Best & Worst States for Women
In 2020, women in some parts of America still get the short end of the stick — even as they outnumber men in most states. For instance, women represent nearly two-thirds of all minimum-wage workers in the U.S. Their political representation also suffers, as women make up 51% of the U.S. population but only 26% of the Senate and 23.2% of the House of Representatives. The prevalence of sexual harassment also remains a prominent issue in 2020’s political landscape.
In order to determine how women are faring and where they can find the best opportunities relative to where they live, WalletHub compared the 50 states and the District of Columbia across 24 key indicators of living standards for women. Our data set ranges from median earnings for female workers to women’s preventive health care to female homicide rate. Read on for our findings, expert insight from a panel of researchers and a full description of our methodology.
Best States for Women
‘Women’s Economic & Social Well-Being’ Rank
‘Women’s Health & Safety’ Rank
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When choosing a new place to live, women are faced with many factors to consider. For additional insight, we asked a panel of experts to weigh in with their thoughts on the following key questions:
- What factors, financial or otherwise, should women consider when choosing a city to live in?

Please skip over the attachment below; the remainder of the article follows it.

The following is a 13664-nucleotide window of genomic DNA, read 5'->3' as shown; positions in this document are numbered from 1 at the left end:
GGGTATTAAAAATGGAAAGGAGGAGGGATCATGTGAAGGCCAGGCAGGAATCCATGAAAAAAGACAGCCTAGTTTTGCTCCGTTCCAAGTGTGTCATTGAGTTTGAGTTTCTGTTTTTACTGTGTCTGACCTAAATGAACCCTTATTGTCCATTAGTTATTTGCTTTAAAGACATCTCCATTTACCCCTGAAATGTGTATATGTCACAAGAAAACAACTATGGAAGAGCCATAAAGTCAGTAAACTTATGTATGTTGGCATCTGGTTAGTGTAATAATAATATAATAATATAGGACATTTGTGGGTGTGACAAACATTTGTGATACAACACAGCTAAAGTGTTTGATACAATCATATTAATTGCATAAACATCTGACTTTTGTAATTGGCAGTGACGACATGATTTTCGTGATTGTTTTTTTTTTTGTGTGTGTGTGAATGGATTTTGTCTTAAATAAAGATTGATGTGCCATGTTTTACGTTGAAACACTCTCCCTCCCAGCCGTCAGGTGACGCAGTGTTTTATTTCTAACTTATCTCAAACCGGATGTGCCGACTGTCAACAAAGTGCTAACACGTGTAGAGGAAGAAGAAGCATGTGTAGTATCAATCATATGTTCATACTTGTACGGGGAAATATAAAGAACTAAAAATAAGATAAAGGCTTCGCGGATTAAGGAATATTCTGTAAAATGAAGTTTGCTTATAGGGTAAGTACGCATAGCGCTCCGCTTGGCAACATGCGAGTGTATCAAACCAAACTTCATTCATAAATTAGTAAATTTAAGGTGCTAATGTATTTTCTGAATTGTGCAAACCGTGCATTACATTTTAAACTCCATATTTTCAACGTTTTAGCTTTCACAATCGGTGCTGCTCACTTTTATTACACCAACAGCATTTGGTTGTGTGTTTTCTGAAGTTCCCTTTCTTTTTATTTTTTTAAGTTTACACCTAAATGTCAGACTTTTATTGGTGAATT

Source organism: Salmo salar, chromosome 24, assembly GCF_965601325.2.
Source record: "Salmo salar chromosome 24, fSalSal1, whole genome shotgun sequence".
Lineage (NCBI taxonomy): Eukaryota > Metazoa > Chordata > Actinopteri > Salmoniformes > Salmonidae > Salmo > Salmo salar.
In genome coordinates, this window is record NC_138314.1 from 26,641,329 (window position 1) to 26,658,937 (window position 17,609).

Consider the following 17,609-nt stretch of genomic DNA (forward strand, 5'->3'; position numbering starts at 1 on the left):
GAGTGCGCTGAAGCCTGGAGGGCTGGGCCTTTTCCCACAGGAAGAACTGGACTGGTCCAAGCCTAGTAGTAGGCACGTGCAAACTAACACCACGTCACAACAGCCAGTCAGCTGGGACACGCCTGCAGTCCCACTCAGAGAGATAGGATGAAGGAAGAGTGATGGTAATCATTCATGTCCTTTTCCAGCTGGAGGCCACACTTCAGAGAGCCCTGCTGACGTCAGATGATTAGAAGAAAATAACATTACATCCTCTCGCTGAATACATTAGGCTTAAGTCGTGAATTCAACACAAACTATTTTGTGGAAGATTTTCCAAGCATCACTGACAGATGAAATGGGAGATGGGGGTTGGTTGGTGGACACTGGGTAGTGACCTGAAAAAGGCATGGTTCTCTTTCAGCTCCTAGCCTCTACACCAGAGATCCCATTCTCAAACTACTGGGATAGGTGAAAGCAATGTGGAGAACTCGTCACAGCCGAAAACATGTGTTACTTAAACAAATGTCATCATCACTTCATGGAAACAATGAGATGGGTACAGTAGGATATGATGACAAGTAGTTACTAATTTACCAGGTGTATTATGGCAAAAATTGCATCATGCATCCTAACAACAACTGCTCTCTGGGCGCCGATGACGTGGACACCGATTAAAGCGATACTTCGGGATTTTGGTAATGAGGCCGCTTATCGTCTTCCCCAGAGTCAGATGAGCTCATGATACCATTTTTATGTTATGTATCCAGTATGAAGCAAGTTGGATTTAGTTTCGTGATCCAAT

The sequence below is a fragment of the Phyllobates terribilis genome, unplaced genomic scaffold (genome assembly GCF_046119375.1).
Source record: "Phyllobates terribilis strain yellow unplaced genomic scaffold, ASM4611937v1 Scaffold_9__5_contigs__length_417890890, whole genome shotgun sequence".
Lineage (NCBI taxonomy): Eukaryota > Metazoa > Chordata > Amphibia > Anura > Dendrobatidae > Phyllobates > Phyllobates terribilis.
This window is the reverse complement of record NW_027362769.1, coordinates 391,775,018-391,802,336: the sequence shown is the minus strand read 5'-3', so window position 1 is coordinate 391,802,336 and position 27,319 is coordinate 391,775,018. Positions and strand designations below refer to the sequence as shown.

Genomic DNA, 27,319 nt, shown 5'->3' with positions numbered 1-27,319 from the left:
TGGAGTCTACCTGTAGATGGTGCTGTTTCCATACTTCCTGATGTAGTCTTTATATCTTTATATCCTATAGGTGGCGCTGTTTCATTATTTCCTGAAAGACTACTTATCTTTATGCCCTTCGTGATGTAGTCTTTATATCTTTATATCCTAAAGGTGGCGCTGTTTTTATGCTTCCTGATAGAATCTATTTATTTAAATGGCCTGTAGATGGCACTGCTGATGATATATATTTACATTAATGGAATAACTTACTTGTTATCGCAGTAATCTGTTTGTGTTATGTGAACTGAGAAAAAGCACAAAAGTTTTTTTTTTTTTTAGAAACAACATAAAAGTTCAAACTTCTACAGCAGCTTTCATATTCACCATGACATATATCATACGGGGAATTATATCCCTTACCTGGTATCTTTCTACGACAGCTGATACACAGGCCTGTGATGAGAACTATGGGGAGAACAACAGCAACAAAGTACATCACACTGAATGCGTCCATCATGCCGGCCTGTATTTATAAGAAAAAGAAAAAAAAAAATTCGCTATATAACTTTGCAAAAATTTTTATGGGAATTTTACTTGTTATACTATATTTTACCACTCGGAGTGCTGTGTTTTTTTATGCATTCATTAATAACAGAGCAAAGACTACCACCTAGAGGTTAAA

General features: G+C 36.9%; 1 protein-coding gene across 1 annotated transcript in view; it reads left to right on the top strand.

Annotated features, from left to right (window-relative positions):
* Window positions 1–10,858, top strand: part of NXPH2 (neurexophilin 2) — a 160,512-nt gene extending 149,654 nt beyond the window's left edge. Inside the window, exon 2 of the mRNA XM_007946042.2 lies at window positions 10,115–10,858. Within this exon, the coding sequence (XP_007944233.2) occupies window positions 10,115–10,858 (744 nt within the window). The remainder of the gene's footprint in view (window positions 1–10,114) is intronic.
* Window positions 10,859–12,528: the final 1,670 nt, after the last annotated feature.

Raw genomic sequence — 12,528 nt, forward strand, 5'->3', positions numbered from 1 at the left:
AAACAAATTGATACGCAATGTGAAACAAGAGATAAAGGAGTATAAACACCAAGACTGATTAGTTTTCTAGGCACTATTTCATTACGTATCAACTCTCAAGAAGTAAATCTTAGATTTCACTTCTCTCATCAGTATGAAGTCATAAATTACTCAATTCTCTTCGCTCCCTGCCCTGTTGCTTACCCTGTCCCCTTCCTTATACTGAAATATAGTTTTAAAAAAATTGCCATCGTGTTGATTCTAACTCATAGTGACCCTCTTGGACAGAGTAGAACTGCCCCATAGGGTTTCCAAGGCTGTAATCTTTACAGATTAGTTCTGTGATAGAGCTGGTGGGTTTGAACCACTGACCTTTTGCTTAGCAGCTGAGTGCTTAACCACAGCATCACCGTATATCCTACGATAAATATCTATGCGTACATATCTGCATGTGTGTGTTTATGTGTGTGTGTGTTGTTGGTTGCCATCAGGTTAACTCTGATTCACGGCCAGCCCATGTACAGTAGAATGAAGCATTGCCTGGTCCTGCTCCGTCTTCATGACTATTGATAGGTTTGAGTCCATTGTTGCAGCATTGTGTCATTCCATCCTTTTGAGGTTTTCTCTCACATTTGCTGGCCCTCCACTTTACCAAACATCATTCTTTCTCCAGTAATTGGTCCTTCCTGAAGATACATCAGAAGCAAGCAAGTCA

- What should a state-level public-policy agenda for women include?
- Are states converging or diverging in issues of importance to women including equal pay, reproductive rights, etc.?
- What strategies have proven effective in encouraging more women to run for elected office?
In order to identify the best and worst states for women, WalletHub compared the 50 states and the District of Columbia across two key dimensions, “Women’s Economic & Social Well-Being” and “Women’s Health & Safety.”
We examined those dimensions using 24 relevant metrics, which are listed below with their corresponding weights. Each metric was graded on a 100-point scale, with a score of 100 representing the most favorable conditions for women.
We then determined each state and the District’s weighted average across all metrics to calculate its overall score and used the resulting scores to rank-order our sample.
Women’s Economic & Social Well-Being – Total Points: 60
- Median Earnings for Female Workers: Full Weight (~4.62 Points)
Note: This metric was adjusted for the cost of living.
- Unemployment Rate for Women: Full Weight (~4.62 Points)
- Job Security for Women: Full Weight (~4.62 Points)
Notes: (Number of Female Employees in 2018 - Number of Female Employees in 2017) / Number of Female Employees in 2017.
- Share of Women Living in Poverty: Full Weight (~4.62 Points)
- Unaffordability of Doctor’s Visit: Full Weight (~4.62 Points)
Note: This metric measures the percentage of women who could not afford to see a doctor in the past year due to costs.
- Share of Women-Owned Businesses: Full Weight (~4.62 Points)
- “Economic Clout” of Women-Owned Firms Rank: Full Weight (~4.62 Points)
Note: Combined economic clout rank is an averaging of the individual rankings of the 1) number, 2) revenue and 3) employment growth of women-owned firms between 2007 and 2018.
- High School Graduation Rate for Women: Full Weight (~4.62 Points)
- Friendliness Toward Working Moms: Double Weight (~9.23 Points)